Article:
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Should I bulk or cut?

Should I  cut or bulk? This is a question every beginner asks themselves when they start resistance training. Here is an answer to that question based on multiple factors that vary on what your body type is and how your body chooses to store fat.

How calories work in regards to building muscle

Before we talk about what bulking and cutting is, let’s discuss how calories work.  Everyone consumes a certain number of calories per day, which is referred to as daily calorie intake. From which your body utilizes a certain number of calories to keep functioning and the rest is utilized by your body for your muscles or stored as fat, depending on your caloric needs. If you are someone who is doing resistance training, for example, your body is likely to use those excess calories for building muscle and the left over after that is then stored as fat. There is no way your body will just cut off fat altogether and forcing your body into starvation for 2 weeks to lose, however many pounds/Kg is just a recipe for disaster and binge eating later.

Should you Bulk or cut if your skinny?

If you’re someone who already has a hard time putting on weight, the best approach for you would be different than someone who is either at a healthy weight or overweight. Bulking is an option but should not be overdone despite being skinny. Only consuming protein from clean food sources like chicken, lean meats, and the like mostly. If you’re bulking up by consuming junk calories from fast food and calorically dense foods with little to no nutrition in them. Your bulk will end up keeping your skinny fat or make you skinny fat with little to no muscles. It might also lead to you putting on more fat along with muscle which will just get covered by fat.It

Do a clean bulk and in a specific calorie range. An example would be if your daily calorie intake is, let’s say 2000 kcals, you should not add more than 500kcals and that 500 kcals is a lot as well, but being skinny will allow you to eat that much provided your calories are not junk and within the 500 range.

Sure, you can eat more, but resistance training is like a marathon, not a race and trying to make this process faster is just going to either injure you in the gym or gain unwanted weight if you eat more just for the sake of fast muscle gains. Being skinny gives you an eating advantage, but that can turn into a disadvantage or worse, an addiction if your bulk is from consuming fast food and the like. Increase your caloric intake but keep it on the lower end of the extra 500 calories.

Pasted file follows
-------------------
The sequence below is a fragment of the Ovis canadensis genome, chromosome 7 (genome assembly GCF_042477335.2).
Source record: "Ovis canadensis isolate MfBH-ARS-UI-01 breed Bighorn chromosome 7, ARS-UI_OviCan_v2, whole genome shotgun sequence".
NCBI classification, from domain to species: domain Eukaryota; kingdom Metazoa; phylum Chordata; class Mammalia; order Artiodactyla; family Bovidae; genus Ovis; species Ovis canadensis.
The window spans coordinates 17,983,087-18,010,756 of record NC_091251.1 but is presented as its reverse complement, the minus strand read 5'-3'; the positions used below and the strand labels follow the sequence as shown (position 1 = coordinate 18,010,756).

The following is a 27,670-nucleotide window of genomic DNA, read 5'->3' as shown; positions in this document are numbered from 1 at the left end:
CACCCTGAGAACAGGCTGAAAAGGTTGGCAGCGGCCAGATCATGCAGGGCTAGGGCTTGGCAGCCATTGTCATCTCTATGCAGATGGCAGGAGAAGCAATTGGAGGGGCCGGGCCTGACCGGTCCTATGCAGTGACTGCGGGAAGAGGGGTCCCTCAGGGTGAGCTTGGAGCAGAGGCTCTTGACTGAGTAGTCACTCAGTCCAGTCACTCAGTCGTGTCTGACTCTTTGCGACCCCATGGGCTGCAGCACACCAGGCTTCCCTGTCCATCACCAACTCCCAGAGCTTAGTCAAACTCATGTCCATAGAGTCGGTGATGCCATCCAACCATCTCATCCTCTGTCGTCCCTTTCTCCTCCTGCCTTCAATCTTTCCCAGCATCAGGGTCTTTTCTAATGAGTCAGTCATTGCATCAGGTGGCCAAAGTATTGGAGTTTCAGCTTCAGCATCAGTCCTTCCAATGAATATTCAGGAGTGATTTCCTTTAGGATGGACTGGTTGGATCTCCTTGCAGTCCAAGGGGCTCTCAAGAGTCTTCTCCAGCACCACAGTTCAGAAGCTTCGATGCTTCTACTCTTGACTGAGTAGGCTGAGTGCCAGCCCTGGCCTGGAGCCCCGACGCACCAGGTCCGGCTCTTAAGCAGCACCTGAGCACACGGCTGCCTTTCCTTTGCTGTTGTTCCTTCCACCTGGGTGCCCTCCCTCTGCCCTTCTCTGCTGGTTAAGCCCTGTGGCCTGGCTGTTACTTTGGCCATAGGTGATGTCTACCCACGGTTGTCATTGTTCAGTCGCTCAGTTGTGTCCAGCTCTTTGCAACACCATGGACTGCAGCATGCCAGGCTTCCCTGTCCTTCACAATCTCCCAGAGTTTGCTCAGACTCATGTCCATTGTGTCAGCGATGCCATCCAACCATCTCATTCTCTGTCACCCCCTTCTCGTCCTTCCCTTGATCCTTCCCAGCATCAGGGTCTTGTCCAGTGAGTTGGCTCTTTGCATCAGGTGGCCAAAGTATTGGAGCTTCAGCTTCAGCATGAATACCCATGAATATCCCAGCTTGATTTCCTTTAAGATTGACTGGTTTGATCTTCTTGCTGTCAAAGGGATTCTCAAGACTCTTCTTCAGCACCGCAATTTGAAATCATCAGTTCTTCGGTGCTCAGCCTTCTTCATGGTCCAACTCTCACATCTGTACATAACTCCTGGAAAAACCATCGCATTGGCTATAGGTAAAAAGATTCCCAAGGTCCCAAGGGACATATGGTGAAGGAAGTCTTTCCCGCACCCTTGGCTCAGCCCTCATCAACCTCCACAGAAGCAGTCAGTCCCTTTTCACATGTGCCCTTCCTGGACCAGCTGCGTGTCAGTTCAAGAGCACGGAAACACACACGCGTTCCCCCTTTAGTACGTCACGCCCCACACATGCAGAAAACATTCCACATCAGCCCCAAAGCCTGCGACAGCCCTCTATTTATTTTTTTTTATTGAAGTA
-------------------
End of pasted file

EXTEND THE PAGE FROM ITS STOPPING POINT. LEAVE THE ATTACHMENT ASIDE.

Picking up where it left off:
What to do if your overweight?

Being overweight, your approach is going to be  different from someone who is skinny. Bulking is totally out of the question as putting on more weight is just going to hinder your weight loss. Your muscles will get covered with more fat, not to mention the plethora of health issues that might result from getting obese.

Cutting paired with weight lifting would be the most optimal approach to take, so that as you lose weight and gain muscle you will be able to visibly see the changes that your body goes through, which will further serve as motivation and keep you focused. Your body does not need the extra calories that bulking is mainly done for. The fat that is already on your body can be used as energy to build muscle. This makes it easier for you to build muscle as compared to someone who is on the skinnier side.

Cutting for you would be the optimal solution, but your cut cannot be drastic. If you restrict more than you can handle, you will end up binge eating all that weight back or more. Let’s say you eat 3000 calories per day to be at the weight you are at. Your caloric deficit should be close to 500 kcals as well, but not higher.

What a realistic cut looks like if your overweight

If you can cut off up to 500 calories, which  is 14,000 calories per month. To burn one kg of fat, you need a deficit of  7,700 calories. So, in one month, losing 2 kg’s (4.4 pounds) is a possible goal. Add to it your muscles from resistance training, burning additional calories and cardio if your up for it. You can easily burn 2.5 (5.1 pounds) to 3 kg’s (6.6 pounds) of fat per month. Anything more than this will just make your hunger hormone (ghrelin) make you want to binge eat. Sure, if 500 seems too much for you. Start with a 250 to 300 calorie deficit and build up to 500 or keep it at 300. It is your choice. There shouldn’t be a time limit when on a sustainable diet.


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